Jesus said, “… unless you repent, you will all likewise perish” (Luke 13:3). May this be your perpetual prayer of repentance to the last beat of your heart:

‘God, be merciful to me, a sinner!’

See you in church.

ODE TO A WINGMAN: A Post-Midnight Passage to Glory

April 17, 2021
We both were gung-ho, two young fighter jocks.
Our blight was psychotic—a love affair.
Belov’d was inert, ferocious and fast. 
She looked mach one as she sat in the chocks.

The Super Sabre, but we called her “hun—”
A sweptwing killer and seraphic fly’r,
We fondled her switches and lit her fire
Then mated on takeoff—became as one.

My wingman and I liked night sorties best.
The trucks all southbound on Ho Chi Minh’s Trail
Made awesome explosions when we prevailed.
The dark made it hard, but we ace’d the test.

Once as we ravaged a truck motorcade,
Big triple-A guns tried to stop our huns.
I pulled off the trucks and dove on those guns.
High noon at midnight—a bold (?) escapade.

The big guns went silent. Were they all dead?
Can’t know for sure on an inky dark night. 
My wingman then asked where to take the fight.
“Just drop another round right on their head.”

A lifetime later those words I regret.
More guns belched fire as he dove in the night.
Two huge explosions said both lost the fight.
MIA is the term—he and his jet.

The term haunts the soul so much more than “dead.” 
The God who made both of us worked His plan, 
And eons from now we’ll both understand—
His blessing was greater: he went ahead.

RIP: Robert “Vince” Willett, Jr., August 5, 1944 –April 17, 1969


April 13, 2021

500 years ago today—April 13, 1521—Martin Luther stood before the assembled heads of state of the Holy Roman Empire at the Diet of Worms, Germany.  Roman Catholic historian Lord Acton termed the moment “the hinge of history…” Luther himself had a different hinge in mind—a hinge on heaven’s door.  He was there to defend his writings, which contradicted church rules and traditions. They all stemmed from a revelation he had while meditating on the first chapter of Romans in his monastery cell a few years earlier.  Verse 17, an old familiar passage, hit him like a thunderbolt this time—“…the righteous shall live by faith.” R. C. Sproul relates, “And he began to understand that what Paul was speaking of here was a righteousness that God in His grace was making available to those who would receive it passively, not those who would achieve it actively, but that would receive it by faith, and by which a person could be reconciled to a holy and righteous God… ‘When I discovered that, I was born again of the Holy Ghost. And the doors of paradise swung open, and I walked through.’” That led to his writing 95 Theses, controversial issues and practices he wished to debate with church authorities, which he had nailed on the Wittenberg Church door. It shook the world like a massive meteor strike that became known as the Protestant Reformation and led to Luther’s command performance at Worms. But there was no defense or debate allowed, just a demand by the church authorities to recant. Luther refused. He declared, “My conscience is captive to the Word of God,” and in the providence of God he changed the course of world history.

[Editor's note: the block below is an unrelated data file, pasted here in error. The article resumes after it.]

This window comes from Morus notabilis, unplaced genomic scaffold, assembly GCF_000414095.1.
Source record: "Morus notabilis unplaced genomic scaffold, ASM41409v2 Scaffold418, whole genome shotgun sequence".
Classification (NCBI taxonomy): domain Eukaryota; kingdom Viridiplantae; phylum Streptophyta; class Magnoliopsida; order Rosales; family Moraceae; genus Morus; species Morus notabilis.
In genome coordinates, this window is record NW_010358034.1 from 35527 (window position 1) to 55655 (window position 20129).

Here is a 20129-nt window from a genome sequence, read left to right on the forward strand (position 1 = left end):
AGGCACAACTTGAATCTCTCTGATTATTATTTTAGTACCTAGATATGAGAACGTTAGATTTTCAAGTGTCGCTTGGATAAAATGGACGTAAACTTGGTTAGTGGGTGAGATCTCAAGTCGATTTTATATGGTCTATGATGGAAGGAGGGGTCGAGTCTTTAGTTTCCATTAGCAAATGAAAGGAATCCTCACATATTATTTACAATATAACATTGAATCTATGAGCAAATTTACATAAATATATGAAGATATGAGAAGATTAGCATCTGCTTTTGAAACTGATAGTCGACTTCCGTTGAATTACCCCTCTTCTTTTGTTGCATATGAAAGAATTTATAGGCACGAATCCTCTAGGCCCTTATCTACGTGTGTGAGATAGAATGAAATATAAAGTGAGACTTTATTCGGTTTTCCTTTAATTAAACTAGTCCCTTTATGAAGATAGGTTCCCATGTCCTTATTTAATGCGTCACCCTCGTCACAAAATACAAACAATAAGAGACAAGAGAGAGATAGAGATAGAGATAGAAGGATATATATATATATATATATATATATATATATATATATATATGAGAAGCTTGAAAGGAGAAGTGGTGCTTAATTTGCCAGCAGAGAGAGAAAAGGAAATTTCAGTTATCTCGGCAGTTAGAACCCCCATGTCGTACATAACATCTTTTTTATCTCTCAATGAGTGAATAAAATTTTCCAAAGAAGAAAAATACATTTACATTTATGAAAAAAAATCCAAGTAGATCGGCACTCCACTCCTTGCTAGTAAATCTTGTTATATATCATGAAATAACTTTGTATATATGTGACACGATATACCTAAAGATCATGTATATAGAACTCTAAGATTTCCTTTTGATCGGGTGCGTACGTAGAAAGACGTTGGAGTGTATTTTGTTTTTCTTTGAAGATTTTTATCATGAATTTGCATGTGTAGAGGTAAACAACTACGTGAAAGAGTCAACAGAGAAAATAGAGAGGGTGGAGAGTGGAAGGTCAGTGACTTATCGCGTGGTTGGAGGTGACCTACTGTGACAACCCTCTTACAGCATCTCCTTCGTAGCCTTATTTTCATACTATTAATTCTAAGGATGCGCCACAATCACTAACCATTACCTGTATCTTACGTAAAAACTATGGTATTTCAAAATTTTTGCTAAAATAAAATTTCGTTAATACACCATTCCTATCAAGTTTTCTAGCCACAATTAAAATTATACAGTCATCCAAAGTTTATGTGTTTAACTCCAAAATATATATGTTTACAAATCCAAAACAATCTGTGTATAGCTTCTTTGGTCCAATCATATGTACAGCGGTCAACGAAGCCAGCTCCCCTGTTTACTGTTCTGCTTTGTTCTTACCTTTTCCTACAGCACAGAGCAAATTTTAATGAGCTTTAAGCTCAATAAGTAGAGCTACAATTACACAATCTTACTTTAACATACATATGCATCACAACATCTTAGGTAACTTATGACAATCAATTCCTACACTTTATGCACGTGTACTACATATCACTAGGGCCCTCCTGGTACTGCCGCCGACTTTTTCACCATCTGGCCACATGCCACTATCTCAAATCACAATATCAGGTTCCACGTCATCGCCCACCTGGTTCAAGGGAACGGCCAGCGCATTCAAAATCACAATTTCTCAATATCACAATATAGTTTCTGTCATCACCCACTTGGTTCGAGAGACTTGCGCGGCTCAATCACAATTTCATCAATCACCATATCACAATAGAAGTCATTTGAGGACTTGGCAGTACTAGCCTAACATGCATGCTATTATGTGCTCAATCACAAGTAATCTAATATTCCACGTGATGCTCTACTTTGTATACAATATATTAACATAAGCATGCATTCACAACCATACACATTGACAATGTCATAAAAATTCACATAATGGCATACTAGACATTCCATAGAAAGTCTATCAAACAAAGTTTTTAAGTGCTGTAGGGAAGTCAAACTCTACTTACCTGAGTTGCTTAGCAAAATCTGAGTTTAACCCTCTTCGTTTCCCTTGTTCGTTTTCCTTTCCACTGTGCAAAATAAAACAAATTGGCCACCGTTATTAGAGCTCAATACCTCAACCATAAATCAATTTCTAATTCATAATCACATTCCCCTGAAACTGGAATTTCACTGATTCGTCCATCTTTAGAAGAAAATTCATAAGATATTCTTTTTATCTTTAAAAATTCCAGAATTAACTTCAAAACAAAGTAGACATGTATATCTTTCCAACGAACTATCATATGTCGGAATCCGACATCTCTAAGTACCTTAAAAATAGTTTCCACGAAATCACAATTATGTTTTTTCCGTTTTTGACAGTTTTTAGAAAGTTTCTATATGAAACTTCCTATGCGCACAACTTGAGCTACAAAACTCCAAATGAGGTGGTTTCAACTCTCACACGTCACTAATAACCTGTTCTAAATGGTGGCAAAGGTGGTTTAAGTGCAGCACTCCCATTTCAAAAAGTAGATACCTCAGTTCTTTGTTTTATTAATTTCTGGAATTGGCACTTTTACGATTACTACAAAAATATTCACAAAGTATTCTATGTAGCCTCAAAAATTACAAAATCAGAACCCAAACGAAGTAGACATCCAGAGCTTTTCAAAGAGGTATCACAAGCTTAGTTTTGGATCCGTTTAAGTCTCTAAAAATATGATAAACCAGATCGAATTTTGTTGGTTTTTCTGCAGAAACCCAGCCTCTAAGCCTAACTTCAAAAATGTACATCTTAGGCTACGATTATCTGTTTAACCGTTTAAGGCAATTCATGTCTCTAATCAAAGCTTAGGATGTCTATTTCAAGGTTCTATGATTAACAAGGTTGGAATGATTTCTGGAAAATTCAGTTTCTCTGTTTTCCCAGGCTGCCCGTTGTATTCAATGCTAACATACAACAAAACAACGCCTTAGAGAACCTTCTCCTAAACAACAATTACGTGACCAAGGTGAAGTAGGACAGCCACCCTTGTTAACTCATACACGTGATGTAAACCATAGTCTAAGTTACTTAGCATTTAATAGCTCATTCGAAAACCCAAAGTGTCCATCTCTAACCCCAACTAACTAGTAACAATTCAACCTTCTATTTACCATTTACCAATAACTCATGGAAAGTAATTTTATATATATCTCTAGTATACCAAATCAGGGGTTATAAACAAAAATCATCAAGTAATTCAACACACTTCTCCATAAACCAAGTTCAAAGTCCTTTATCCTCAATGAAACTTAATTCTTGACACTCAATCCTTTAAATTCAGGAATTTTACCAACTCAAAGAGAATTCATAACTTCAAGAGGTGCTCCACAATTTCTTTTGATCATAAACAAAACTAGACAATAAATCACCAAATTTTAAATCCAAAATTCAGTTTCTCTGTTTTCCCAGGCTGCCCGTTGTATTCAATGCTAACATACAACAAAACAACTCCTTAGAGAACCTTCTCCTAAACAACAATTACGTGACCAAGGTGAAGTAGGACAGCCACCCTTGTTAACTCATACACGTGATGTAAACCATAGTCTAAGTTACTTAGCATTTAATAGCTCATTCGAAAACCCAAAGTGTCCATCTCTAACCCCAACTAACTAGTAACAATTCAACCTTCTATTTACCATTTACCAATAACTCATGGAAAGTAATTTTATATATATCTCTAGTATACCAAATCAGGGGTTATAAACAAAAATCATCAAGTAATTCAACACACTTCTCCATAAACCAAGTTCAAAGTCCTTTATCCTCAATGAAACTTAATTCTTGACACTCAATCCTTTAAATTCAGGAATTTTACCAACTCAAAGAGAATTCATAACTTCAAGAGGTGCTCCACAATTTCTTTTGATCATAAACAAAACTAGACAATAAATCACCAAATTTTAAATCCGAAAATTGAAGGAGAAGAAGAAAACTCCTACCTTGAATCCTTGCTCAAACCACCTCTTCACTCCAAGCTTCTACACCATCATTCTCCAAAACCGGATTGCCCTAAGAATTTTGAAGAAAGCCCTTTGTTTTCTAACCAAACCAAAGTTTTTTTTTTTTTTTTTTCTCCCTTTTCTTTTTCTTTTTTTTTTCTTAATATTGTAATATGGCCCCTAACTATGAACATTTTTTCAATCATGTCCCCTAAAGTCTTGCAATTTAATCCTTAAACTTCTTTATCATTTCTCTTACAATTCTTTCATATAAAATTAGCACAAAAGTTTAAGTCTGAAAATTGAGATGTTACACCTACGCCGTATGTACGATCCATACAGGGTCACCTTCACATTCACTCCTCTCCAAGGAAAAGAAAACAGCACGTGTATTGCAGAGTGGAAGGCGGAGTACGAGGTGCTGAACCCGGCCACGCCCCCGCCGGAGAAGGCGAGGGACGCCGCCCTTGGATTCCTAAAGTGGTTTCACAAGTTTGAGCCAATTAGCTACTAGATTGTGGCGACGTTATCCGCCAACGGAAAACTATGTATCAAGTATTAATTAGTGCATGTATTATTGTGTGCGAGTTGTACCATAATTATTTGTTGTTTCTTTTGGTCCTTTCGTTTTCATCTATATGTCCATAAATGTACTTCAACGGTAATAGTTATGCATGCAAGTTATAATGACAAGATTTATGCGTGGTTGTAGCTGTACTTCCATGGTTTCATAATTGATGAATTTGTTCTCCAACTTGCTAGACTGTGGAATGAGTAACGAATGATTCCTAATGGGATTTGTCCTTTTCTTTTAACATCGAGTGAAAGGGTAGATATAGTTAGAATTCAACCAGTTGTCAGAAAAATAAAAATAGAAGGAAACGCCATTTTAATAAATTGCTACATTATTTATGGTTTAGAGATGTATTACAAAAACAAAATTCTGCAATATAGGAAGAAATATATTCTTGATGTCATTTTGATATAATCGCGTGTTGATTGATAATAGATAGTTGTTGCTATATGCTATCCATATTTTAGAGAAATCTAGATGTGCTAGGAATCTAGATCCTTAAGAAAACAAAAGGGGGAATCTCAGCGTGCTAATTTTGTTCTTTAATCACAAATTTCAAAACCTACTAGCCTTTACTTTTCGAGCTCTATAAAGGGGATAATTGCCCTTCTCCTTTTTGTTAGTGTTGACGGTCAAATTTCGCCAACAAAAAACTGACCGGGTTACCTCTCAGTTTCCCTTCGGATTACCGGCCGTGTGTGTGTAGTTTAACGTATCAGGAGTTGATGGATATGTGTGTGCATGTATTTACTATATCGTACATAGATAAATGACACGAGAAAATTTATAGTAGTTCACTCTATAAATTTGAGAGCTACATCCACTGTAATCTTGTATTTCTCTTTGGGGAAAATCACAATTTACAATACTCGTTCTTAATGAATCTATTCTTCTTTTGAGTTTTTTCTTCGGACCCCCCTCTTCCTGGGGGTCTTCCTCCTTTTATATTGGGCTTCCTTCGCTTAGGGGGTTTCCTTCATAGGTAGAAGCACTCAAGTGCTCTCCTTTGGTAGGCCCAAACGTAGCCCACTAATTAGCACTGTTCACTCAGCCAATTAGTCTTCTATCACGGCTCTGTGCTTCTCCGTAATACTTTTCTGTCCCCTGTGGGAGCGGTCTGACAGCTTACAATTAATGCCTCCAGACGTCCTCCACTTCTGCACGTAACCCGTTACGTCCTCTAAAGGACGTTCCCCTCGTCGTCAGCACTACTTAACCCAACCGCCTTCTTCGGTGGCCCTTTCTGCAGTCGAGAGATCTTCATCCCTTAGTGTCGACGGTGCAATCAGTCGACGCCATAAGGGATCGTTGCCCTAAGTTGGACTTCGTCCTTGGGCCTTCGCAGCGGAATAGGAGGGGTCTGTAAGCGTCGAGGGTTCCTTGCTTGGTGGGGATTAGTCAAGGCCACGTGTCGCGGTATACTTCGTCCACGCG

Out of a few hundred works of art I’ve produced on my scroll saw, this depiction of the Reformation is my favorite: Luther’s Rose, his personal seal, itself rich in symbolism, anchored to the framework of the Triune God whose Gospel is explained by the five “Sola’s,” (Latin for “alone”), of the Reformation:  We are saved by faith alone in Christ alone as revealed in Scripture alone, all by Grace alone for the glory of God alone.

Catholics and Protestants, though we share the foundational Apostles Creed, will earnestly debate the sola part of these “Sola’s,” clarified in the Reformation, till Jesus returns. No matter where you attend church, know its doctrinal claims. Be a Berean. Search the scriptures. Pray that the Holy Spirit would enlighten you through His Word. Examine yourself. Work out your salvation with fear and trembling. There’s nothing more important in life than the state of your eternal soul. Five hundred years after saying it, knowing it could bring a death sentence in that era but fearing God more than man, Luther’s courageous words at Worms still resonate in millions of Christian minds around the world, including mine—“Here I stand.”